But that same reason is why new YouTubers can come on the spot. Maybe only making videos for a few months have one that really pops off and all of a sudden you have momentum. It's all about having a platform with an algorithm actually help people who start out with nothing.

Case in point there is this new YouTuber who is a junior doctor in London and her name's Honey and she's started making videos on YouTube a month ago. And she's made 5 videos. And the fifth one of those videos really popped because it was an important subject that she was educating people about. And she's already got 3,000 subscribers in just a month of making YouTube videos.

I was looking through my analytics and it took me a whole year of making 2 or 3 videos a week to get to subscribers. It just goes to show that if you start today even in the very saturated market that is YouTube and you're creating stuff that's valuable to people and that people are finding useful then it can completely change your life. Our next point is something that I used to worry about a lot and that is the idea of originality and creativity.

What does creativity kind of mean to you? And to what extent are you like an original thinker vs a sort of remixer of other people's stuff?

I think the Internet is a remix culture. I mean look at the early days of Tumbler. Who is it in our sphere that says that there's no such thing as an original thought? I think with me even I hopped on the Vlogging bandwagon once I discovered and I didn't create that. And even Casey didn't create. That why Casey got so big. Was he took something that was really popular Vlogging but put his own spin on it making it really beautiful B roll to music, that's exciting. It was really those tweaks that I think create new genres. It's what you make of all of these things that you're into and putting your own spin on it.

So I used to really worry about this originality stuff. I used to really worry that I feel like none of the stuff that I put out on YouTube or my blog or em on these Let or anything. I feel like none of it is actually original. All I'm doing is taking insights from other people and packaging them up in the form of these videos. And then I made these videos about how to study for exams. And then after making the video I realized that Oh crap.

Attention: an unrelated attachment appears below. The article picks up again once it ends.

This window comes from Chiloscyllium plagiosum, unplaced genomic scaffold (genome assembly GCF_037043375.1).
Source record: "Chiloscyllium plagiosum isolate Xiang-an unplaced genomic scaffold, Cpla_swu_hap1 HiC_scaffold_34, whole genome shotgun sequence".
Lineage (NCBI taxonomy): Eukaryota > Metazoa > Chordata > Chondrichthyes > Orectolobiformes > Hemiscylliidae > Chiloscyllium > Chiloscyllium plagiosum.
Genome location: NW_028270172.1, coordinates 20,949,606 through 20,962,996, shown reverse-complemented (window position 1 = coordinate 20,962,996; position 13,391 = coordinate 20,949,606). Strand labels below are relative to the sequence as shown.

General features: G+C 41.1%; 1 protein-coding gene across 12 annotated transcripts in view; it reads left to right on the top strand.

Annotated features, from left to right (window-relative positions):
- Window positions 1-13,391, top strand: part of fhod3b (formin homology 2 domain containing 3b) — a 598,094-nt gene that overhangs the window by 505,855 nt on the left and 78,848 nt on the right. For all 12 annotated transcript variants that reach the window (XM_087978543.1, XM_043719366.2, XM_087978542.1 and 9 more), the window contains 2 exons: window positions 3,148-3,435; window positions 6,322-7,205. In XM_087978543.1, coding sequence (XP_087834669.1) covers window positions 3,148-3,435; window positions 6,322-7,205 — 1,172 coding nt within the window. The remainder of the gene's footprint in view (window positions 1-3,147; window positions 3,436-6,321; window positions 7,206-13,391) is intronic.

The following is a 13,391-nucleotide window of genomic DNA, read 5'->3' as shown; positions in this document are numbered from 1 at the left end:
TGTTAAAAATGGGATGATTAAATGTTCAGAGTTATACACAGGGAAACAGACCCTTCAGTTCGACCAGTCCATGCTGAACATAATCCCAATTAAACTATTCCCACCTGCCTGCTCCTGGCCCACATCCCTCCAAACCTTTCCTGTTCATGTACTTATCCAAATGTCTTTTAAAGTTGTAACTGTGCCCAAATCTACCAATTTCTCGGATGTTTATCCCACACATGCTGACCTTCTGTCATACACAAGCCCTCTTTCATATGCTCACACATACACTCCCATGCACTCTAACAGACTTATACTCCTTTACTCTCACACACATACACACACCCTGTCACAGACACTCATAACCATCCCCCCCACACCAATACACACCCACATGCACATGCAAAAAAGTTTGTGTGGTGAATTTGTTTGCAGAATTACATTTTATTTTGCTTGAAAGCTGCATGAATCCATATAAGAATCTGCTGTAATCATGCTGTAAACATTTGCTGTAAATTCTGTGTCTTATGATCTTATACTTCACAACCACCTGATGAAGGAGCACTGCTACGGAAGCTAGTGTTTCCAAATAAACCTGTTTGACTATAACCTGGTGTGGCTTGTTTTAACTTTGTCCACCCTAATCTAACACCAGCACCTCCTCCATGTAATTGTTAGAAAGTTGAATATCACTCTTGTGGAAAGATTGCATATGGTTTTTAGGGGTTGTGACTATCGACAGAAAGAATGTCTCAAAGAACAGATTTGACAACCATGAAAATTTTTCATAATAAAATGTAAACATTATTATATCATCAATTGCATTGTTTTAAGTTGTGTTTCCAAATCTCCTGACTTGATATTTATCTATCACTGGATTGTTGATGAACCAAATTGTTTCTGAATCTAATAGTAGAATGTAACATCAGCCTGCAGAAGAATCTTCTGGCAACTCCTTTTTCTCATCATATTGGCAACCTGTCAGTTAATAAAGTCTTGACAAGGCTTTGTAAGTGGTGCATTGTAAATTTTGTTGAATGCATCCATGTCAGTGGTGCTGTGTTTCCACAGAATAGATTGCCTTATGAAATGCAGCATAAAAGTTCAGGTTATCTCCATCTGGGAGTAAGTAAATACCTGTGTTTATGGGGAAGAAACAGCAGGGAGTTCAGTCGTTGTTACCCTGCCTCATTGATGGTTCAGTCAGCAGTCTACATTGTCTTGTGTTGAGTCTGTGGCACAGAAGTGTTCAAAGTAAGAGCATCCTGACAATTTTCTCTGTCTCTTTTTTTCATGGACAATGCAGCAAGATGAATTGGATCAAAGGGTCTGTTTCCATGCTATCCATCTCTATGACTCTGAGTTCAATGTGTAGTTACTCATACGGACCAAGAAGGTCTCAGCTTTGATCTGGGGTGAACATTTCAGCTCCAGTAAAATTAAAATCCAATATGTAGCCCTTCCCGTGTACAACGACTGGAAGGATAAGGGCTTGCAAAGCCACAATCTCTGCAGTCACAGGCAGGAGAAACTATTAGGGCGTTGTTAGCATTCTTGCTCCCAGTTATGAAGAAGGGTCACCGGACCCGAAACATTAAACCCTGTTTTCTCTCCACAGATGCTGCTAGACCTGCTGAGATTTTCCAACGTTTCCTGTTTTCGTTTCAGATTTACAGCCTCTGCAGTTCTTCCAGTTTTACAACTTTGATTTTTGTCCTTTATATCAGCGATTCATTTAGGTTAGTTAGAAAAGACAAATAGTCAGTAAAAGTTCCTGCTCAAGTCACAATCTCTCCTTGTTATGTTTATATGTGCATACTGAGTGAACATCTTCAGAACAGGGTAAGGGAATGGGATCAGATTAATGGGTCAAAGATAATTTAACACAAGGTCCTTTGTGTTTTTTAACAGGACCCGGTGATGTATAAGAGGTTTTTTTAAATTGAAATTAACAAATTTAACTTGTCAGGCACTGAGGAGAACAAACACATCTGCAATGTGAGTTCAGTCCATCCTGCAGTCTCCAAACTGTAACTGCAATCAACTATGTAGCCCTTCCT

Thomas Frank made the identical video 3 years ago and it's got like 5 views in it. Why did I feel the need to take the video? But there's a quote that I always come back to whenever I think that way which is that there are no unique messages only unique messengers. Internet is a remix culture. Like nothing is original.

Everything is just a remix of something else. And so if you're thinking of getting started with something like a YouTube channel or blog or podcast or anything and you're being held back by this idea that well people have already done it. I don't want to do a review of Tech because MKBHD has already done that. Don't worry about it. There's no sort of thing as originality. Everything is a remix.

The fact that you're creating something means it's gonna be unique because in theory, you are the only you out there. That's something I still struggle with and it's something I always have to keep reminding myself of.

How do you think about your sort of personal brand?

I think design is Super helpful when it comes and solve a problem. So Scheherazade started out of a need of Oh my gosh people don't know how to pronounce my name. I think that's the most important thing for a brand is do people know how to spell it? Do people know how to say it? So if someone can at least remember how to say it and then they can associate Scheh or something with it then I can do the back-end work of the SEO stuff. And if you can Google Scheherazade you'll find my channel.

You'll find all my socials when no one interfaces through really these anymore. But maybe everything is voice and people are going to need to know how to say Scheherazade if they're going to find my podcast. I think that's just like for Start is the most important thing. And then if you can associate something like fun and Sight Geist like the Peach emoji then bonus points.

Again this branding stuff is something that I used to worry about at the start of my channel. If I meet people and they're like oh what's your YouTube channel? It was really hard to make that decision to go with my real name but I'm really glad I went with my real name. I think if you use your real name then it is something that will stay with you for the rest of your life in theory.

And so your content can always evolve with you. Whereas if someone like Peter McKinnon what to call himself Photo, video tutorials guy suddenly he is like very very much typecast into that role. And so when it comes to personal branding if you can figure out a way to make your real name the brand then that has much more future potential than sticking to a brand name.